Phone: 0116 236 3388
4 Cropston Rd, Anstey, Leicester, Leicestershire, LE7 7BJ

Cart

Nottingham The City of the Caves

The Nottingham caves have in the past been utilised for cover against the elements in the past, but many of them have only been discovered recently. The caves are still being used today for storage or as a venue for parties & concerts.

In 1330, King Edward the 3rd of England and a group of people snuck into the city’s castle & kidnapped Roger de Mortimer, who had controlled England by that point.

The man-made caves referred to in the above sentence are known as Mortimer’s Hole. They were used by insurgents during the 19th century French Revolution, but this risky plan was made possible by their network across the city.

The caves were found in Nottingham at least 1,000 years ago and were referred to as ‘Tig Guocobauc’ which when translated means “home” or “cave place”. The Welsh monk Asser who lived in the early 9th century mentions these properties.

David Strange-Walker, the Nottingham Caves Survey’s project manager, has been researching and mapping caves for over 4 years now and recently found more than he previously knew existed. This research inspired the creation of a new smartphone app that allows you to experience the city’s caves from above the ground.

Most people believe that living in the caves has been a key piece of the city’s history for centuries, and it does provide a sense of origin and belonging. Most notably during early industrial times when crowds of people would arrive looking for work.

“The result was most of the available shelter was quickly occupied” said the archaeologist. “I would put my money on slum landlords being involved because they’re just sheltering groups of people in caves, which is all fairly horrendous.”

In 1845, a law was made which made it unlawful to live in caves within Nottingham. The law basically pushed them out, making them have no choice but to search for somewhere else to live.

“It was like living in shanty towns that were built of winding tunnels and wooden floors, their passage lit by gas flares stuck above the doorways,” he said. “Hurrying figures carrying sacks of coal or bits of wood passed like phantoms through these untenanted twilight spaces.”

Drury Hill is the last remaining bit of past history in Broadmarsh. With such poor sanitation conditions, the street was considered to be a death trap; with a high chance of one of the three aforementioned diseases.

Sleep and eating conditions were getting worse in 16th century Europe, so some people chose to live in caves. They didn’t have to move out of their living room though, as they shared with family & friends.

There was a tannery near the ruins of the UK, which raised children as young as 8 for 10 hours a day with only access to buckets and little food. These children would collect human sewage from nearby cesspits, mix it with water from the stream, and use their hands to filter out particles of stone before it was thrown into vats.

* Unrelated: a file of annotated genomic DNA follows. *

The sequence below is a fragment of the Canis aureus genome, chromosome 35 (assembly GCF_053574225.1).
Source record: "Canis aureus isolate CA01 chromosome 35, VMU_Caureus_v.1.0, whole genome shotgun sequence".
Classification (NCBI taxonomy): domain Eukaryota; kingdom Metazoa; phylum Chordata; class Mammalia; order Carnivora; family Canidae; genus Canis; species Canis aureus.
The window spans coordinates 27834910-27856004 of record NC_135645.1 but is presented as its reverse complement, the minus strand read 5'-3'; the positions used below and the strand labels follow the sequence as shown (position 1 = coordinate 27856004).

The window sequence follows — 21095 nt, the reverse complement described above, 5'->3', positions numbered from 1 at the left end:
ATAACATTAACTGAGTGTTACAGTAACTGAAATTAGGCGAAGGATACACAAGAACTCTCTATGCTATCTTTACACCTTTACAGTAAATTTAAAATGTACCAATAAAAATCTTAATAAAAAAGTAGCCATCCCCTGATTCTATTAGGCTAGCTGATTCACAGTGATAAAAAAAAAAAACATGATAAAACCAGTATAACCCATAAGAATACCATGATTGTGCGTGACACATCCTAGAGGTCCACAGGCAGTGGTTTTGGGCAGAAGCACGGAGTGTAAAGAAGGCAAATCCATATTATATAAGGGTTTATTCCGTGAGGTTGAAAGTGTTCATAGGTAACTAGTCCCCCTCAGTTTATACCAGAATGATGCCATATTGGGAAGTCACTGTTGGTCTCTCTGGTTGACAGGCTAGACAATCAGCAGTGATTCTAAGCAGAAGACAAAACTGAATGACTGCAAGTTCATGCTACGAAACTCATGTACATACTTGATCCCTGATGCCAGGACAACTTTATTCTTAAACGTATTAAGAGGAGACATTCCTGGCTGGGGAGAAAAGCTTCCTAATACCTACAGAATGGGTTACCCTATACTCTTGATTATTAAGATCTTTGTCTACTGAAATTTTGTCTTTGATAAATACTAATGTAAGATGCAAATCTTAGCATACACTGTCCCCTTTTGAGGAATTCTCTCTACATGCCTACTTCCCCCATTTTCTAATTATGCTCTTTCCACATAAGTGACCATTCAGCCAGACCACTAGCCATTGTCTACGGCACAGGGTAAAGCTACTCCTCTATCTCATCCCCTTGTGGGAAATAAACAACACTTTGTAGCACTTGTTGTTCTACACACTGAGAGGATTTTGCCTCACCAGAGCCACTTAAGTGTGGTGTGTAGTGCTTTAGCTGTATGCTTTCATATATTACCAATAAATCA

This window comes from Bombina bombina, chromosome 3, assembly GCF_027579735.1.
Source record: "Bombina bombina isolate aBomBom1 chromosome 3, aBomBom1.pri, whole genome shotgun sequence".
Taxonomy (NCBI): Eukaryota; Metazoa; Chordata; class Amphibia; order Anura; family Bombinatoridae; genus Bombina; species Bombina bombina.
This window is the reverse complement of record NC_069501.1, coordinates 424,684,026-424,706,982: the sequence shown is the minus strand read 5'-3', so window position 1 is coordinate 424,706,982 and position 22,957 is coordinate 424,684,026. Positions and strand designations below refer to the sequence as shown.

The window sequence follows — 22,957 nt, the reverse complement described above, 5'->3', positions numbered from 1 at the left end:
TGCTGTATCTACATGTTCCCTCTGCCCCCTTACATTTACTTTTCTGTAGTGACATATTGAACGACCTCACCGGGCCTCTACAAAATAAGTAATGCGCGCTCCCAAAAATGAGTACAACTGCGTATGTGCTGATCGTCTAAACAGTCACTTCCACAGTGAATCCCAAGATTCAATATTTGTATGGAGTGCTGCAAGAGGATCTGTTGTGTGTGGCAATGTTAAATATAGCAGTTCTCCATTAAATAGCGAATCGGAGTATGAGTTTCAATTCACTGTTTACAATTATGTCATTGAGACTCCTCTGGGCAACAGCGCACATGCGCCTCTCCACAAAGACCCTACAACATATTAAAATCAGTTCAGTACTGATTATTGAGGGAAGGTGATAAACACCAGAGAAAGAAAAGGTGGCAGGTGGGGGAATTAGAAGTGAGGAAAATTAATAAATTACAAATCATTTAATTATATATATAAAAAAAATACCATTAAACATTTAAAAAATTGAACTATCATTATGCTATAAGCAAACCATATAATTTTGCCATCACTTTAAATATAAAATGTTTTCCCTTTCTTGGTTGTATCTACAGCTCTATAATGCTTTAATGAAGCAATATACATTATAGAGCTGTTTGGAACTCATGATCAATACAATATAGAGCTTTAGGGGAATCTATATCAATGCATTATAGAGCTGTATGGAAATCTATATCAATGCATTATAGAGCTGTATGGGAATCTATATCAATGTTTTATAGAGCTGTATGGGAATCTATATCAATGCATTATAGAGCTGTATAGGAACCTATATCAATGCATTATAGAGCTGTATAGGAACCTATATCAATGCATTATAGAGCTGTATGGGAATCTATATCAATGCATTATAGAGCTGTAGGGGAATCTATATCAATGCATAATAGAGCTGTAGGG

Today, this location is a tourist attraction known as the Nottingham Caves. It is only a small section of the city’s underground network but it offers tours of Nottingham’s grisly cave-dwelling heritage which includes stories about murders, crimes committed by rogue honeymooners, and people trapped in caves or wells

One of the attractions’ tour guides, Andy Fowler, gave a description of conditions for children working in team-building workshops during the 1500s and how they had to live and work in foul-smelling caverns.

Skin and fat mixture might have been used as leather. One of the steps that could have been involved in their job was to combine water, lime and animal skin, meaning they would end up with hands like claws.

The plague was quite bad for them, but they were able to produce offspring despite their shorter lifespan.

A plague in Medieval times was not easy to contract. One rat found in a tannery was the only casualty of the tannery, and it hadn’t been infected yet. It helped that there weren’t many spots where rats slept so they weren’t swept up in every living thing’s breath

Visitors at the museum can only access the cellar through one small door. The hole in the ceiling is about as big as a golf ball. It is thought that the cave, which was thought to have been a method utilised by those wishing to break the law that could be could be made aware of authority by the dropping of stones through a hole in the roof, was intentionally sealed.

There is actually a difference between supporting and plotting an escape from prison. In the 19th Century, this was likely completed by the Luddite movement as popular legend has it, but the real story probably happened differently.

Bradgate Brides do not have a cave but our bridal shop is often labelled ‘magical’ by our Nottingham brides-to-be!